10:12, 05.Dec 2018
The Minority in Parliament has expressed concern over the number of abandoned health facilities across the country and has said it is a sign of failure of effective health delivery.
According to them, the government had shown little interest in salvaging the image of the health sector as facilities that were constructed or for which construction had began by the previous government had been left to rot.
The Members of Parliament (MPs) expressed this concern last Monday when they toured some facilities in the Ashanti Region as part of a nationwide inspection of abandoned hospitals.
The team was led by the Ranking Leader on Health, Mr Kwabena Minta Akandoh (MP for Juaboso), with Mr Charles Agbeve (MP for Agotime Ziope), Dr Kurt Nawaane (MP for Nandom), Dr Sebastian Sandaare (MP for Daffiema Issa Bussie) and Mr Charles Hodogbey (MP for Central Tongu).
The group toured the abandoned Kumawu District Hospital in the Kumawu Sekyere District, the Tepa District Hospital, as well as the Fomena District Hospital.
Briefing the media after their tour, Mr Akandoh said the government had not given the health sector the necessary attention it deserved.
A compound overgrown with weeds welcomed the team when they arrived at each of the three facilities.
While the Fomena Hospital still needs more work to be done, the facilities at Kumawu and were nearing completion, with doors and a number air conditioners installed, all at the mercy of the weather.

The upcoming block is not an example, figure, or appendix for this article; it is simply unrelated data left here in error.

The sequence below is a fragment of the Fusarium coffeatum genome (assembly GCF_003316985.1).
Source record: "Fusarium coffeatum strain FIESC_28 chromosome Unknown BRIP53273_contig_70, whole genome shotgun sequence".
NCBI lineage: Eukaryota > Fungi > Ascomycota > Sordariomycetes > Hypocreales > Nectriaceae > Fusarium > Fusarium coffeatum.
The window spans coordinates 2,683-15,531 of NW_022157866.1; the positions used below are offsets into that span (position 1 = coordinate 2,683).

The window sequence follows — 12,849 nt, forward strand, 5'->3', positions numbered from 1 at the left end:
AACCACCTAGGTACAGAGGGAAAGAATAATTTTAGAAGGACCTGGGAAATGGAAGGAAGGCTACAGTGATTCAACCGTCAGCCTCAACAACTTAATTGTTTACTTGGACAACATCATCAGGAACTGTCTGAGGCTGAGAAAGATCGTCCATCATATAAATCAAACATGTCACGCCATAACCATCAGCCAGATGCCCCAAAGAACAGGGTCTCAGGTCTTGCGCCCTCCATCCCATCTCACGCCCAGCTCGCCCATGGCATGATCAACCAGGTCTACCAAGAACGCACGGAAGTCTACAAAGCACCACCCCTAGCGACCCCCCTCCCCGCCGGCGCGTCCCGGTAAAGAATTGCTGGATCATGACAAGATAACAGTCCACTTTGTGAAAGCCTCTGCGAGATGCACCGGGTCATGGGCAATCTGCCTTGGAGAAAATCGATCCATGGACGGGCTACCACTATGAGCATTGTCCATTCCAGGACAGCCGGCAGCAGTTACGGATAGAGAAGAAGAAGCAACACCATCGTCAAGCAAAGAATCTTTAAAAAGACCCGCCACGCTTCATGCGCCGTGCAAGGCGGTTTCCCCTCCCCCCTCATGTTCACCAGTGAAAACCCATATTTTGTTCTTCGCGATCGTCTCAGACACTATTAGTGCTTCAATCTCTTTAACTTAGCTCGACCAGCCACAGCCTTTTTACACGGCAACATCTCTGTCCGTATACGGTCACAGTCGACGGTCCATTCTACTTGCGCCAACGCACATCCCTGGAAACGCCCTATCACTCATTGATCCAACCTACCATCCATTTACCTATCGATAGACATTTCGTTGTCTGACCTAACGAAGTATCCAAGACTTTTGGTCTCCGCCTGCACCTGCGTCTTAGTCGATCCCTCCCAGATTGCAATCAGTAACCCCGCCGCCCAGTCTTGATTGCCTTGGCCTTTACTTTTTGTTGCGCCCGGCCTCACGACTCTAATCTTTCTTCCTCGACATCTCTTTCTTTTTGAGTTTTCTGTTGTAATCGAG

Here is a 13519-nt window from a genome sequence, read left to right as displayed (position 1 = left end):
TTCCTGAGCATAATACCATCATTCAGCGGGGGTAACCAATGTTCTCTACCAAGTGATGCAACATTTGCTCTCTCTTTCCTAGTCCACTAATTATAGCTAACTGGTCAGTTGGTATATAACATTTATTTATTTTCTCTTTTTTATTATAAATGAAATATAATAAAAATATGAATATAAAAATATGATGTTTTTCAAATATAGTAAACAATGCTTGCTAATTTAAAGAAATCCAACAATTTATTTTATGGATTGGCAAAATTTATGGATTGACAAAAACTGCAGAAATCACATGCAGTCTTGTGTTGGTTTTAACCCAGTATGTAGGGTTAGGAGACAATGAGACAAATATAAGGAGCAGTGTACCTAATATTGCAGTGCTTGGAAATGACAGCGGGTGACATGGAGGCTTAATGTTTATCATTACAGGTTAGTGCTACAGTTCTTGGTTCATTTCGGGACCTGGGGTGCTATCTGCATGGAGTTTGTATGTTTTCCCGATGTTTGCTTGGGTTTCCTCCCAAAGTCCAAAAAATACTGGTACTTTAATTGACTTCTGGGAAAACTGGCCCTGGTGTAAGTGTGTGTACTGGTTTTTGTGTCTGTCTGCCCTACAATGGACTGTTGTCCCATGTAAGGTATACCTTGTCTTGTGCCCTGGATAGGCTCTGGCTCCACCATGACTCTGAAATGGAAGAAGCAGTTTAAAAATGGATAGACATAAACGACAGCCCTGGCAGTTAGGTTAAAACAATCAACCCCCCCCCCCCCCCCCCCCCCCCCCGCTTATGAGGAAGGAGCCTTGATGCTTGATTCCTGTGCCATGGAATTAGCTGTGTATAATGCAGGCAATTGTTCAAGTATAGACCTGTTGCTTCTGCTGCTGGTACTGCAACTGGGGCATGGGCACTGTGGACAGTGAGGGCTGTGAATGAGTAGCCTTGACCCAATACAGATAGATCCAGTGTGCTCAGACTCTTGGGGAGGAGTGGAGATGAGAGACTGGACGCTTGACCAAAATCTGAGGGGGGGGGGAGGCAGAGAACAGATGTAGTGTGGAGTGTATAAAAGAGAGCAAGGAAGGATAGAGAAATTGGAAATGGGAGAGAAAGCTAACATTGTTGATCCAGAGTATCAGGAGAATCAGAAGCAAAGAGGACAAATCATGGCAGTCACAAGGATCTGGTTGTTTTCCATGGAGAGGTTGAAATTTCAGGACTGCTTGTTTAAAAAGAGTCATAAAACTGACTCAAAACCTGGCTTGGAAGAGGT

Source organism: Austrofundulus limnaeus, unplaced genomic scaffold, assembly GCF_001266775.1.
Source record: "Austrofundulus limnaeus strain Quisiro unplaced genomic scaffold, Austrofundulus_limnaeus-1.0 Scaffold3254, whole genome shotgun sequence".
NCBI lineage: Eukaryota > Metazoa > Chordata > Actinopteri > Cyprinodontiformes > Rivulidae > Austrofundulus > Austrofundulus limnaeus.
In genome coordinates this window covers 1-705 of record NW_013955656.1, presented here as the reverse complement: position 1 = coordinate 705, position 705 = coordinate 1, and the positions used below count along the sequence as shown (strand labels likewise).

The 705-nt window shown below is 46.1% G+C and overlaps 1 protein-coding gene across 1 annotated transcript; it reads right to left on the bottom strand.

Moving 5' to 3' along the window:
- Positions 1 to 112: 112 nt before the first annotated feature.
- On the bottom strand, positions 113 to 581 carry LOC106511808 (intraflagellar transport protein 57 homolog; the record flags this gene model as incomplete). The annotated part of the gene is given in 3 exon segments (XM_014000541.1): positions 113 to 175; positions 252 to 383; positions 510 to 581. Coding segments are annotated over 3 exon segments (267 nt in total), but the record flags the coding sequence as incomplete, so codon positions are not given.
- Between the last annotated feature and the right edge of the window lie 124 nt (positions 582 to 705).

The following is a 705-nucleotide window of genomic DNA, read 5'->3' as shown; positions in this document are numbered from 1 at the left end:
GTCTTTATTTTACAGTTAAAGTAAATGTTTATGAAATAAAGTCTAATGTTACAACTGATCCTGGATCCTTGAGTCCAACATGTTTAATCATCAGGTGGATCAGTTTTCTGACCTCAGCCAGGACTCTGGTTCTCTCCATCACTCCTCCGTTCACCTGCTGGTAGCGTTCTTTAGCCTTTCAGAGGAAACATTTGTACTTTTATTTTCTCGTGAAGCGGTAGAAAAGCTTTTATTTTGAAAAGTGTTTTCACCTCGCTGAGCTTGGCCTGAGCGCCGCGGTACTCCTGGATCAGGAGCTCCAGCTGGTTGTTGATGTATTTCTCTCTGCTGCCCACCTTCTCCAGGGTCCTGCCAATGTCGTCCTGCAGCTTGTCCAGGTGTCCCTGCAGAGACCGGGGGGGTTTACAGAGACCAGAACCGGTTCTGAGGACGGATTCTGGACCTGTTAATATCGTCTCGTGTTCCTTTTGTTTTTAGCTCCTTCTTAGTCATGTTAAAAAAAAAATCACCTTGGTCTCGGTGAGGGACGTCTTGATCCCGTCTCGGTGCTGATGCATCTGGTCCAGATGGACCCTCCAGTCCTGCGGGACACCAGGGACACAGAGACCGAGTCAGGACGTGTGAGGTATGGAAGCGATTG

A three-man security personnel on duty at Kumawu, led by Charles Obeng, told the Daily Graphic that they were sometimes threatened by snakes and scorpions when it rains, while the bushes could easily catch fire from the hunting activities that went on in the area in the dry season.
The group expressed disappointment after it took the pain to visit the stalled Tepa and Fomena district hospitals, which had been left at the mercy of the rains.
Mr Akandoh said the Minority would use any platform available, such as organising series of press conferences and questioning authorities on the floor of Parliament until their plea was heard.
The team, on arrival at the abandoned Kumawu District Hospital, coincidentally met with the DCE for the area, Mr Samuel Addai Agyekum, and some officers who were already there to inspect the site.
According to the DCE, the government was busily working behind the scenes to get the projects completed, adding that a team of experts would be visiting the site for the final valuation of the building for work to resume.
The Kwamuhene, Barima Sarfo Tweneboah Koduah, represented by his Saanahene, Nana Bonsu Ansah, said the practice of succeeding governments ignoring uncompleted projects initiated by their predecessors was a drain on the national coffers and deprived taxpayers of the benefit of those projects.
"Governments come and go, but every project is eventually paid with Ghanaian taxpayers’ money and Ghanaians must not suffer when political leadership changes,” he added.
For his part, the Adansihene Kyeame, Nana Kwabena Kusi, who together with some members of the Adansi Traditional Council accompanied the team to the abandoned Fomena District Hospital, noted that the situation had left Fomena and neighbouring communities with no option than to go as far as Bekwai to access medical health care.
He, therefore, appealed to the government to come to their aid.